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How to Differentiate between :

Subacromial Bursitis~
Rotator Cuff Tendinitis~
Rotator Cuff Tear~
Adhesive Capsulitis~

:eek:

Please Someone Clarify ?
 

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Rotator Cuff Impingement/Tendonitis: Patient complains of shoulder pain aggrevated by activities like reaching or lifting arm over head. Common in middle aged; repeated activities overhead are the cause. Confirmed by "Neer Test" (passive motion of arm above head). Pain or guarding during the test confirms impingement. To distinguish from other, inject lidocaine; if improvement of range of motion and pain relief acheived, diagnosis confirmed. MRI is definitive test for dx.

Rotator Cuff Tear: chronic impingement and tendonitis or trauma. Symptoms same as above but no improvement seen with lidocaine injection. Weakness of the shoulder also seen. Look for a history of falling on outstretched hands. On Physical Exam: when patient told to abduct arms over head and told to bring down slowly; the affected arm drops rapidly at midpoint of its descent. Drop arm test is diagnostic.
Adhesive Capsulitis: cant lift arm overhead even after lidocaine injection.

Subacromial Bursitis: lies between acromion and tendon of supraspinatus muscle. Inflammation of subacromion bursitis occurs w chronic microtrauma to supraspinatus muscle tendon. This is also caused by overhead work and repeated overhead movements of arm during work or sporting activities (tennis serve). Tendon is compressed between acromion and the humeral head with its vascular supply temporarily compromised.
on P/E: there is pain with active ROM of the shoulder, tenderness in the shoulder with active range of motion of the shoulder, tenderness in the shoulder with arm internally rotated.

Dislocated Shoulder: head of humerus rotates out of the glenoid cavity
Separated Shoulder: clavicle separates from acromion and coracoid process

Hope this helps somewhat. My notes from UW, Kaplan and a bit of First Aid I guess.
 

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dude..i think MRI is definitive Dx for rotator cuff tear....

the reason it's used for rotator cuff tendinitis is to differentiate from rotator cuff tear prior to arthroscopic surgery..

please,clarify me if you have any other explanation too...thanks:)
 

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dude..i think MRI is definitive Dx for rotator cuff tear....

the reason it's used for rotator cuff tendinitis is to differentiate from rotator cuff tear prior to arthroscopic surgery..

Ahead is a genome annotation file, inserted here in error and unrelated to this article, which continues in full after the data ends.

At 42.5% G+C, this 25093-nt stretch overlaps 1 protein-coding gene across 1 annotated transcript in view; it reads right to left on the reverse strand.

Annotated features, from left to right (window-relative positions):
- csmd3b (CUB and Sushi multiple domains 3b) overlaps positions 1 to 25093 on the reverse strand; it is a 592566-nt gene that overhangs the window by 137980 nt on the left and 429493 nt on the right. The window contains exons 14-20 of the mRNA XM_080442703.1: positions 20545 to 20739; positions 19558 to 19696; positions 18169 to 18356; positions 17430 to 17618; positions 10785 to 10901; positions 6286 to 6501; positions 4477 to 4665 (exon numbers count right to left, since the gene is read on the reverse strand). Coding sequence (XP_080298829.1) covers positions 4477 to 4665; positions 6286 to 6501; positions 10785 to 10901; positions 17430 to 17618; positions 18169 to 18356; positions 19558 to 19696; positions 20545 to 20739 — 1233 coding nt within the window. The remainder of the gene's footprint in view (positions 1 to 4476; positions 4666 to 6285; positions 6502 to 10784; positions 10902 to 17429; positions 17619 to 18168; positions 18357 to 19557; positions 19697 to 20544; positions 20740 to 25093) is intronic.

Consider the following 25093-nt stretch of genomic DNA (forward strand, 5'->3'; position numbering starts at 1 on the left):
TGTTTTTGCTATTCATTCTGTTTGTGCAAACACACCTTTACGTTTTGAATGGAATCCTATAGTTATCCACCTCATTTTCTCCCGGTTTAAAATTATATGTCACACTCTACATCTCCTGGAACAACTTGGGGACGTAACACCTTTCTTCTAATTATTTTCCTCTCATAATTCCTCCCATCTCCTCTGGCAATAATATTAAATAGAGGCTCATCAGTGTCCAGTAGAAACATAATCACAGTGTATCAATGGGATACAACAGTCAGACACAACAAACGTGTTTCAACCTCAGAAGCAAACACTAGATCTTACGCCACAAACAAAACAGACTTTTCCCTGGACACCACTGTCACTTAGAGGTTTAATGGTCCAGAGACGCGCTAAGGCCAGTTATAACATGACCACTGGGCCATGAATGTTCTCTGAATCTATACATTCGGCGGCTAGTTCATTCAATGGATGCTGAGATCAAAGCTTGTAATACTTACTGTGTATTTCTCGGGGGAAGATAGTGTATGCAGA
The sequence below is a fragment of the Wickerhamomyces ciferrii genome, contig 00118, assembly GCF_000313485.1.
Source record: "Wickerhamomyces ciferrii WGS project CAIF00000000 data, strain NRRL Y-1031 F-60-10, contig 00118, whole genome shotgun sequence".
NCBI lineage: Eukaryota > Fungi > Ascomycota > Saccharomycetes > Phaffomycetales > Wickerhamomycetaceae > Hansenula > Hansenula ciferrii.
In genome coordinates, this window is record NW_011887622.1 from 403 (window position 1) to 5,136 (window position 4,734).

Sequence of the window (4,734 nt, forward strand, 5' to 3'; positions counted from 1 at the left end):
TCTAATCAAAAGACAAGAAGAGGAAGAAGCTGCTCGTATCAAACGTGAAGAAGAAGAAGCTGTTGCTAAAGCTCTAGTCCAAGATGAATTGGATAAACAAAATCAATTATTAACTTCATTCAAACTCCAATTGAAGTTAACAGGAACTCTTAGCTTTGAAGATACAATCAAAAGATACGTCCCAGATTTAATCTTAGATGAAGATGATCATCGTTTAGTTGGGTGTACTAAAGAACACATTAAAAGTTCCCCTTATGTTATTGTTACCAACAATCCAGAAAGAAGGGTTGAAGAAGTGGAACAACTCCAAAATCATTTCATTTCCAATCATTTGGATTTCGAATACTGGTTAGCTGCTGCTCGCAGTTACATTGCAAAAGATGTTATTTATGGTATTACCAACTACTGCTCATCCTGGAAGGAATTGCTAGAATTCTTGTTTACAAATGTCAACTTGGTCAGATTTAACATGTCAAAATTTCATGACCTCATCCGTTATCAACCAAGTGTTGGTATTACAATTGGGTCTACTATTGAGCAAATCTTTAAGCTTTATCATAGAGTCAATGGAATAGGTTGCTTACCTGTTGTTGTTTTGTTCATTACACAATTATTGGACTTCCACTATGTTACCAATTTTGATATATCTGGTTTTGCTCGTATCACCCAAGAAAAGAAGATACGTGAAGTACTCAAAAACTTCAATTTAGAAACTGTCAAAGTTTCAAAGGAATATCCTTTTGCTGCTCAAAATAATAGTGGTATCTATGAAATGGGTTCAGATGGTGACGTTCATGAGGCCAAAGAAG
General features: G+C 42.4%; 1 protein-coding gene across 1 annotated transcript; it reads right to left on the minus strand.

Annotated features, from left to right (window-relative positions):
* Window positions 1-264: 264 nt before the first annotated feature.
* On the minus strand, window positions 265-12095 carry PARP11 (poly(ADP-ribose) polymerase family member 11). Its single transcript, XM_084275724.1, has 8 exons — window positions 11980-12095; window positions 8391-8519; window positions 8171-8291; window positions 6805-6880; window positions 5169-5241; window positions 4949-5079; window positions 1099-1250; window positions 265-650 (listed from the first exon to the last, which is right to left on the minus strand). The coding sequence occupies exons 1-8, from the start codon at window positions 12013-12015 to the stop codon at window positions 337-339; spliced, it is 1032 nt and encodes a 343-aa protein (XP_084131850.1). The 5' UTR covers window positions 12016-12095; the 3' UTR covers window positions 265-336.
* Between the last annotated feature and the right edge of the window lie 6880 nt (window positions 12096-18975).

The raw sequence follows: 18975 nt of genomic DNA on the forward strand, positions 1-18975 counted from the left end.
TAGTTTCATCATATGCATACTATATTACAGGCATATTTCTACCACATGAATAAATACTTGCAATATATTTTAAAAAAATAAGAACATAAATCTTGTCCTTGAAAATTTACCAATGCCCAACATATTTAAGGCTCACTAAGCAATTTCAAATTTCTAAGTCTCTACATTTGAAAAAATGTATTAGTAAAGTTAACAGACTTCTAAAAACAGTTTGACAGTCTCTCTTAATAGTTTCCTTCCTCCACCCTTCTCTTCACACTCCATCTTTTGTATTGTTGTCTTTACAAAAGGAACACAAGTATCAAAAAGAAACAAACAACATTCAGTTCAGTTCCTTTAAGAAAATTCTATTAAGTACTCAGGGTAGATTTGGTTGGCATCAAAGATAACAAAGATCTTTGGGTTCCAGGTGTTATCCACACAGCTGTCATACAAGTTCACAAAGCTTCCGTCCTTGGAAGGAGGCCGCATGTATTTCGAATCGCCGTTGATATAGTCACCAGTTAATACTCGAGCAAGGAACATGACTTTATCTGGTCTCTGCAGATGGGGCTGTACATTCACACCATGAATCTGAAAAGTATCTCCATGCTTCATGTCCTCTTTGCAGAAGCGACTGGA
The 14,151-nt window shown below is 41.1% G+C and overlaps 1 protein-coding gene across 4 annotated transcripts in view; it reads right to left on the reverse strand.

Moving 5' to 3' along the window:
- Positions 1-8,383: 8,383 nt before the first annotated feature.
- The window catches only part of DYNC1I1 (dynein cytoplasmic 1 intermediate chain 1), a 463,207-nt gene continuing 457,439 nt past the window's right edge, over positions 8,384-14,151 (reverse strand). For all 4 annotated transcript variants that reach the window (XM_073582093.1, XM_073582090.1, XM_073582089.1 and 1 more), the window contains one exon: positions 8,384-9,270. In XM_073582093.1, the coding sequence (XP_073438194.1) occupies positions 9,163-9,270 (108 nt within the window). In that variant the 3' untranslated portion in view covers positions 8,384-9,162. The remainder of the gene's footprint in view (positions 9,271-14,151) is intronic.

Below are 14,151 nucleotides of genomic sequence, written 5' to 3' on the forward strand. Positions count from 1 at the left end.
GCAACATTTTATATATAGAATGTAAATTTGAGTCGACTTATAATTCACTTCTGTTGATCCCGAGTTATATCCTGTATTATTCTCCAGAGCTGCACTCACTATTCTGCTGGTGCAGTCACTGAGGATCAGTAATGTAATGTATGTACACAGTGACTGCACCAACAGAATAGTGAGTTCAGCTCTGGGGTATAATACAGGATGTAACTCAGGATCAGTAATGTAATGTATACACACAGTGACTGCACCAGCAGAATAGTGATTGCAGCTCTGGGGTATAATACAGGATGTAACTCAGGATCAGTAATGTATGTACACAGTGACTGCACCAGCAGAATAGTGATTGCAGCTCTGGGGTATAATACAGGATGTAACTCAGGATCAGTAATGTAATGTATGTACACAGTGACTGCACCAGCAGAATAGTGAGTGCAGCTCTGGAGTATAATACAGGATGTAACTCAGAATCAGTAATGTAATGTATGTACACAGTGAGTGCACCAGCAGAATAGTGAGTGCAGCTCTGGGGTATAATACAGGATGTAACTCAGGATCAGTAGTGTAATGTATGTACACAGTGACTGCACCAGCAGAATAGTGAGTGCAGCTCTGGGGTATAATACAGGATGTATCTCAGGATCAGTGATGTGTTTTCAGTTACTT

please,clarify me if you have any other explanation too...thanks:)
Yes, the MRI would show the tear and be the best diagnostic test, that been said there is no real need for an expensive test as the drop-arm test is highly sensitive.
 

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Rotator Cuff Impingement/Tendonitis: Patient complains of shoulder pain aggrevated by activities like reaching or lifting arm over head. Common in middle aged; repeated activities overhead are the cause. Confirmed by "Neer Test" (passive motion of arm above head). Pain or guarding during the test confirms impingement. To distinguish from other, inject lidocaine; if improvement of range of motion and pain relief acheived, diagnosis confirmed. MRI is definitive test for dx.

Rotator Cuff Tear: chronic impingement and tendonitis or trauma. Symptoms same as above but no improvement seen with lidocaine injection. Weakness of the shoulder also seen. Look for a history of falling on outstretched hands. On Physical Exam: when patient told to abduct arms over head and told to bring down slowly; the affected arm drops rapidly at midpoint of its descent. Drop arm test is diagnostic.
Adhesive Capsulitis: cant lift arm overhead even after lidocaine injection.

Subacromial Bursitis: lies between acromion and tendon of supraspinatus muscle. Inflammation of subacromion bursitis occurs w chronic microtrauma to supraspinatus muscle tendon. This is also caused by overhead work and repeated overhead movements of arm during work or sporting activities (tennis serve). Tendon is compressed between acromion and the humeral head with its vascular supply temporarily compromised.
on P/E: there is pain with active ROM of the shoulder, tenderness in the shoulder with active range of motion of the shoulder, tenderness in the shoulder with arm internally rotated.

Dislocated Shoulder: head of humerus rotates out of the glenoid cavity
Separated Shoulder: clavicle separates from acromion and coracoid process

Hope this helps somewhat. My notes from UW, Kaplan and a bit of First Aid I guess.
Arthrogram is much accurate,then MRI.
 
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